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HAWKES LEARNING SYSTEMS math courseware specialists Copyright © 2010 Hawkes Learning Systems. All rights reserved. Objectives o Equivalent equations and the meaning of solutions. o Solving linear equations. o Solving absolute value equations.

HAWKES LEARNING SYSTEMS math courseware specialists Copyright © 2010 Hawkes Learning Systems. All rights reserved. Equations and the Meaning of Solutions o An equation is a statement that two algebraic expressions are equal. o To solve an equation means to find the solution(s): value(s) of the variable that make the equation true. o The set of all such values is called the solution set.

HAWKES LEARNING SYSTEMS math courseware specialists Copyright © 2010 Hawkes Learning Systems. All rights reserved. Types of Equations There are three types of equations: 1. A conditional equation has a countable number of solutions. For example, x + 7 = 12 has one solution, 5. The solution set is {5}. 2. An identity is true for all real numbers and has an infinite number of solutions. For example, is true for all real number values of. The solution set is R. 3. A contradiction is never true and has no solution. For example, is false for any value of. The solution set is Ø.

HAWKES LEARNING SYSTEMS math courseware specialists Copyright © 2010 Hawkes Learning Systems. All rights reserved. Linear Equations in One Variable A linear equation in one variable, such as the variable, is an equation that can be transformed into the form, where and are real numbers and. Such equations are also called first-degree equations, as appears to the first power.

HAWKES LEARNING SYSTEMS math courseware specialists Copyright © 2010 Hawkes Learning Systems. All rights reserved. Linear Equations and Equivalent Equations o We solve linear equations by performing the same operations on both sides of the equation. o This results in simpler equivalent equations that are easier to solve and have the same solution.

HAWKES LEARNING SYSTEMS math courseware specialists Copyright © 2010 Hawkes Learning Systems. All rights reserved. Solving Linear Equations To solve a linear equation (in x): 1. Simplify each side of the equation separately by removing any grouping symbols and combining like terms. 2. Add or subtract the same expression(s) on both sides of the equation in order to get the variable term(s) on one side and the constant term(s) on the other side of the equation and simplify. 3. Multiply or divide by the same nonzero quantity on both sides of the equation in order to get the numerical coefficient of the variable term to be one. 4. Check your answer by substitution in the original equation.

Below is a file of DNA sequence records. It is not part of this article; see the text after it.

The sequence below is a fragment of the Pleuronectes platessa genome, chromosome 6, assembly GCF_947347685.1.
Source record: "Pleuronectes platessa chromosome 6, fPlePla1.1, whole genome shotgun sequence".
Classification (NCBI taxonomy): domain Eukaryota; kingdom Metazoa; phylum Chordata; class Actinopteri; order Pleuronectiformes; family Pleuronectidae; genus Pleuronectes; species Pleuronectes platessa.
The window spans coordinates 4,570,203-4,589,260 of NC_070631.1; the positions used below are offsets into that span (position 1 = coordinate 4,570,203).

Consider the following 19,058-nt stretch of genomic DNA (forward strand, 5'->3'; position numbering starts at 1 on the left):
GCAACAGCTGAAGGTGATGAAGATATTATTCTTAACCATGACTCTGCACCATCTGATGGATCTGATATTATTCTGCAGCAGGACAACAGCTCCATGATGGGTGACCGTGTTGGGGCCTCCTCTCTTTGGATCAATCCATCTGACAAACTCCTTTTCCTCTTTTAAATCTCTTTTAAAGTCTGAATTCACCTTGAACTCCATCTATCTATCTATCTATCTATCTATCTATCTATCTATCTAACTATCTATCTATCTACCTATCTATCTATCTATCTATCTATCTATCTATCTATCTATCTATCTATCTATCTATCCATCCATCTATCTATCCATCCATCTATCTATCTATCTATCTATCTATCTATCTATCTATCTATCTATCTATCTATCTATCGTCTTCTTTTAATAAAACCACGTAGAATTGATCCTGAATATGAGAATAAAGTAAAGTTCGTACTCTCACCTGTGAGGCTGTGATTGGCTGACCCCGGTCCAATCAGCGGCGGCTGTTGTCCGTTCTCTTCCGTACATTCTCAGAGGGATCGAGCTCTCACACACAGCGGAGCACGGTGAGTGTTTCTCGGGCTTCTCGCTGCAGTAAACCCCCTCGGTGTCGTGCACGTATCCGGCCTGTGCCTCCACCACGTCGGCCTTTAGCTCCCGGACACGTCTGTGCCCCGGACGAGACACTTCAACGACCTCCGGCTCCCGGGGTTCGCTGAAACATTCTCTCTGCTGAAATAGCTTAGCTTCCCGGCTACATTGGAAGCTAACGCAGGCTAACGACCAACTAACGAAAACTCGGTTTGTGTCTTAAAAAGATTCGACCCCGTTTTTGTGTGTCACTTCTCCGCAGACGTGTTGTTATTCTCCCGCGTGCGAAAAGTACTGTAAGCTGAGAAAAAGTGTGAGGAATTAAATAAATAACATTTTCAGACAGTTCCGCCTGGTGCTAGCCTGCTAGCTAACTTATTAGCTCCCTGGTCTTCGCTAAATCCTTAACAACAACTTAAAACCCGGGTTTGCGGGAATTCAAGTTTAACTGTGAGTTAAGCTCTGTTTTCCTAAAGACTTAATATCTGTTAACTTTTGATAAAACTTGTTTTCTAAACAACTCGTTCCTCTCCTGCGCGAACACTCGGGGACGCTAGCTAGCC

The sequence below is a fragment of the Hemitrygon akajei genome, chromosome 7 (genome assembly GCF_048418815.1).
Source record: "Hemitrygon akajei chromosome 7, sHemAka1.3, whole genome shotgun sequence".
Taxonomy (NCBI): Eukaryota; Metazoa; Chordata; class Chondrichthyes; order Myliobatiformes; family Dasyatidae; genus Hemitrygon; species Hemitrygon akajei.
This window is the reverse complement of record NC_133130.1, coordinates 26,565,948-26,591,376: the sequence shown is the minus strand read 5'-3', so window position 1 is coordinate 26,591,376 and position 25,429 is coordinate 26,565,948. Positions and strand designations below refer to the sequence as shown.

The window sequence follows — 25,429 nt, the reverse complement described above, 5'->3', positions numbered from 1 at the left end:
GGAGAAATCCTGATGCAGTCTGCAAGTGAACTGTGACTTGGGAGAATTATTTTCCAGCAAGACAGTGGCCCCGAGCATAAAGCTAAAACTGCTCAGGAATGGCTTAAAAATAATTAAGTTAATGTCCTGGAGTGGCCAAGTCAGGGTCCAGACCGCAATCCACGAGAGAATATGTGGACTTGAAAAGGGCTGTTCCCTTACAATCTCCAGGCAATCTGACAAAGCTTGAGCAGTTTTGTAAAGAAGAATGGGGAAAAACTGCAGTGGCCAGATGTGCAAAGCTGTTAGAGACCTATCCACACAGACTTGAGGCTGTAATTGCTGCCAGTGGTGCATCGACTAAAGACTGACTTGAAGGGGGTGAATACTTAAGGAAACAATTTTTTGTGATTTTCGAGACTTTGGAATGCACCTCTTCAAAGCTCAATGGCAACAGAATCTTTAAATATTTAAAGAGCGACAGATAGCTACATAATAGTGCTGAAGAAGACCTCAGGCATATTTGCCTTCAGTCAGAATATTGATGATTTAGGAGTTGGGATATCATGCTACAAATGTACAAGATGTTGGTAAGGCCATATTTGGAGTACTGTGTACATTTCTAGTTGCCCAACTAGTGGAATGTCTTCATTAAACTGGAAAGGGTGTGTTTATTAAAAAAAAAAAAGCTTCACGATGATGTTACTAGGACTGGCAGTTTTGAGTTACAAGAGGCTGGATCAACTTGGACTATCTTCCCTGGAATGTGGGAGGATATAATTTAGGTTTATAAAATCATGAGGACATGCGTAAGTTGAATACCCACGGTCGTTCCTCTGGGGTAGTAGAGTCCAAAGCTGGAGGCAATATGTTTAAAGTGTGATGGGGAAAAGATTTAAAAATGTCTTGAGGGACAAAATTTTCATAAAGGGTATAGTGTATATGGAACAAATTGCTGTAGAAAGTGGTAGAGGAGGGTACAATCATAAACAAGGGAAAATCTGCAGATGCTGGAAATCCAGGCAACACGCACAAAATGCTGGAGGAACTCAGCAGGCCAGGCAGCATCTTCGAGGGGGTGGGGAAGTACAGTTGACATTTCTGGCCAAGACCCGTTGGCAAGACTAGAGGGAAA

HAWKES LEARNING SYSTEMS math courseware specialists Copyright © 2010 Hawkes Learning Systems. All rights reserved. Solving Absolute Value Equations The absolute value of any quantity is either the original quantity or its negative (opposite). This means that, in general, every occurrence of an absolute value term in an equation leads to two equations with the absolute value signs removed, if c > 0. Note: if c < 0, it has no solution. means or ax + b = -c

HAWKES LEARNING SYSTEMS math courseware specialists Copyright © 2010 Hawkes Learning Systems. All rights reserved. Example: Solving Absolute Value Equations Step 1: Rewrite the absolute value equation without absolute values. Step 2: Solve the two equations or 3x – 2 = -5 or3x = -3 or Solve:

HAWKES LEARNING SYSTEMS math courseware specialists Copyright © 2010 Hawkes Learning Systems. All rights reserved. Example: Absolute Value Equations Solve: |4x + 3| = -2 False, absolute value is never negative. No solution; the solution set is Ø. Solve: |6x – 2| = 0 6x – 2 = 0 6x = 2 x = ⅓ If |ax + b| = 0, then ax + b = 0.